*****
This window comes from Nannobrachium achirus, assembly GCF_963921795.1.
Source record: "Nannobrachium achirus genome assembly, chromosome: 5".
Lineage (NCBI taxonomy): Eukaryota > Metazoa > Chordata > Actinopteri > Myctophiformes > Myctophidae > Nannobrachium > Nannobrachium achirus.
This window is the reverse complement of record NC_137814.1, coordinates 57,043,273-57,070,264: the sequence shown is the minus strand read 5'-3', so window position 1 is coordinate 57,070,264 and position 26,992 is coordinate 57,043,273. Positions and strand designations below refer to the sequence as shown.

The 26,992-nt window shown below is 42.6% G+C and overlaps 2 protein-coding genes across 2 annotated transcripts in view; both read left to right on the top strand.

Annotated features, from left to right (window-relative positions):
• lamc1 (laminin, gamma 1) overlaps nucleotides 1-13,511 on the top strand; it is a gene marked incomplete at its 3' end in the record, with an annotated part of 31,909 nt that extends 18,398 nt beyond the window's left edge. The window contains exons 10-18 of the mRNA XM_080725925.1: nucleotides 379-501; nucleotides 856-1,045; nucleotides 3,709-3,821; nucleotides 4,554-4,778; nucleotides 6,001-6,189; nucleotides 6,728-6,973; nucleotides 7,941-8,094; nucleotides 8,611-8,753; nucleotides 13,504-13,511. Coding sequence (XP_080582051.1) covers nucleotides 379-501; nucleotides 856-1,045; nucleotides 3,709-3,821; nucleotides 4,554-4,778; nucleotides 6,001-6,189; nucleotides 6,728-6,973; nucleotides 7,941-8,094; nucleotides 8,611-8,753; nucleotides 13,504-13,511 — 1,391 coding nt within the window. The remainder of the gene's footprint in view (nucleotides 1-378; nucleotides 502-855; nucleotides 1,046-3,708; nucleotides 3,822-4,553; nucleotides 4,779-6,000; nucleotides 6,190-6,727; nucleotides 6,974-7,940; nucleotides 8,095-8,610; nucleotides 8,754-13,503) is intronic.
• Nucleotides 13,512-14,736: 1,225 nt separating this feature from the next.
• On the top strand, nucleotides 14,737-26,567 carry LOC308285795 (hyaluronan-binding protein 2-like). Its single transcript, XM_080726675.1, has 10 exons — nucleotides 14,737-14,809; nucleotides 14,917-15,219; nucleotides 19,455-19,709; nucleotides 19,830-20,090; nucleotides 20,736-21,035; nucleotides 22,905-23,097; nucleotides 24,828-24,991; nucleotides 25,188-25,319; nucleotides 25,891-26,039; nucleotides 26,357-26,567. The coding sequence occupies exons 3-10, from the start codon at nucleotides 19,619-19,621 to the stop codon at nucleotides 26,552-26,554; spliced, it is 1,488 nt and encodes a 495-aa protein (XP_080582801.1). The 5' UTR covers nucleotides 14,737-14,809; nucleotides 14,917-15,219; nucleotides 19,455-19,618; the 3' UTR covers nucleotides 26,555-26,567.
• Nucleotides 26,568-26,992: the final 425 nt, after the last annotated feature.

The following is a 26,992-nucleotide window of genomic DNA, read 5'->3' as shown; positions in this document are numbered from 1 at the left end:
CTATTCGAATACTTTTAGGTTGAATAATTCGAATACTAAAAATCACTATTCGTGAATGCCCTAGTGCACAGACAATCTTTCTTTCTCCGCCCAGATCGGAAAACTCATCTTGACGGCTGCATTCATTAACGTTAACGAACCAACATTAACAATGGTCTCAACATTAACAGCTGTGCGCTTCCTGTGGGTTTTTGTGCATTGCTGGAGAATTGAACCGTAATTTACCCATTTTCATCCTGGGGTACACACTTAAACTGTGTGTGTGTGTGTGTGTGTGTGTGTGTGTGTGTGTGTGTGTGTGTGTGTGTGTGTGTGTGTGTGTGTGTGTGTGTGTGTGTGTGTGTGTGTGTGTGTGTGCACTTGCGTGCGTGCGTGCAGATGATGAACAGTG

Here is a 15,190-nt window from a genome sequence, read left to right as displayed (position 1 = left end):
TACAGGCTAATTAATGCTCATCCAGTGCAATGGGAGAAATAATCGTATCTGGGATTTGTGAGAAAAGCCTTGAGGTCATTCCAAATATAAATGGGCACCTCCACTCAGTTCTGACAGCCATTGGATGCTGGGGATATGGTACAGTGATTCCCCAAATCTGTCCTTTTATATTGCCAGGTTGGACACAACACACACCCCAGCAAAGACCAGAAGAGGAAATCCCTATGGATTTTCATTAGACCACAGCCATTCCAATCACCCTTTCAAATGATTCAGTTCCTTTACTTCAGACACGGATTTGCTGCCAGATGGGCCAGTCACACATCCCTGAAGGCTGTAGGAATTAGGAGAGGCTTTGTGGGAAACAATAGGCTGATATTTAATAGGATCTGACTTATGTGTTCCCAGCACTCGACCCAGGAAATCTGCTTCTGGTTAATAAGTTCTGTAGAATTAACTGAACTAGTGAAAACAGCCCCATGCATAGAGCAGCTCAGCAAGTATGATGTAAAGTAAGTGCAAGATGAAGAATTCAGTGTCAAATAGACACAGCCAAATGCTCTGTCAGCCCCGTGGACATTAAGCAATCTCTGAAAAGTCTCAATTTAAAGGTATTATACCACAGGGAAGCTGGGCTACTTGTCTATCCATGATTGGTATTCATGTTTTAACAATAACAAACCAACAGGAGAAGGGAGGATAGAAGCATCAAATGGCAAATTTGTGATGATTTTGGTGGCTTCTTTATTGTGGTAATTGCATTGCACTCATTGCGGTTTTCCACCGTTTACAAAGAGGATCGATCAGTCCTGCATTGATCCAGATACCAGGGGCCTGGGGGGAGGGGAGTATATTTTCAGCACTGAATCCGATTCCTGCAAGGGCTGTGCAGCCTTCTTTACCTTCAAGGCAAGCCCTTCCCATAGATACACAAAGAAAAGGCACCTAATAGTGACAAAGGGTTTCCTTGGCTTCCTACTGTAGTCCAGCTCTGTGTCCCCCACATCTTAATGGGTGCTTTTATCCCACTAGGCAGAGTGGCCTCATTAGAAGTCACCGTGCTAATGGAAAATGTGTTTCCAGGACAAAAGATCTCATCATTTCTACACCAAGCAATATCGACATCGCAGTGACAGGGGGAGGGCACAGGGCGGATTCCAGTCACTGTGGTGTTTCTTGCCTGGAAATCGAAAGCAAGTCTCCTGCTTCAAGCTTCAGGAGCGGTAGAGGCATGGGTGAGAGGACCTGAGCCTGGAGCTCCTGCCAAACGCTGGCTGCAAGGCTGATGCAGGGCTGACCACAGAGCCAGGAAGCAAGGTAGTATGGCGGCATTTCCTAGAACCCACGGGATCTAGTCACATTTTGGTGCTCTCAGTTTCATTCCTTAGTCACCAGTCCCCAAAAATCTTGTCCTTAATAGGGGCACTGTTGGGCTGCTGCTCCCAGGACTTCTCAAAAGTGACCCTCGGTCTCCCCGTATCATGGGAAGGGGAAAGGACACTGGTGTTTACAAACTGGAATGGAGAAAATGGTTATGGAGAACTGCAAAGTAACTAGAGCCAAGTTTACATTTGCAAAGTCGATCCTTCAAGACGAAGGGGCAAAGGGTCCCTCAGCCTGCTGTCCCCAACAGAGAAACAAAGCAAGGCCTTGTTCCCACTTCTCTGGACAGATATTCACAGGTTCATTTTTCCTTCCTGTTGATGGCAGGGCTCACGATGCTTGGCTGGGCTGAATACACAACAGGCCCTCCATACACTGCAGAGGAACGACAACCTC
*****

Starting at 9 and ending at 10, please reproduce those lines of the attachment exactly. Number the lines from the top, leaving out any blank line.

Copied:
• On the top strand, nucleotides 14,737-26,567 carry LOC308285795 (hyaluronan-binding protein 2-like). Its single transcript, XM_080726675.1, has 10 exons — nucleotides 14,737-14,809; nucleotides 14,917-15,219; nucleotides 19,455-19,709; nucleotides 19,830-20,090; nucleotides 20,736-21,035; nucleotides 22,905-23,097; nucleotides 24,828-24,991; nucleotides 25,188-25,319; nucleotides 25,891-26,039; nucleotides 26,357-26,567. The coding sequence occupies exons 3-10, from the start codon at nucleotides 19,619-19,621 to the stop codon at nucleotides 26,552-26,554; spliced, it is 1,488 nt and encodes a 495-aa protein (XP_080582801.1). The 5' UTR covers nucleotides 14,737-14,809; nucleotides 14,917-15,219; nucleotides 19,455-19,618; the 3' UTR covers nucleotides 26,555-26,567.
• Nucleotides 26,568-26,992: the final 425 nt, after the last annotated feature.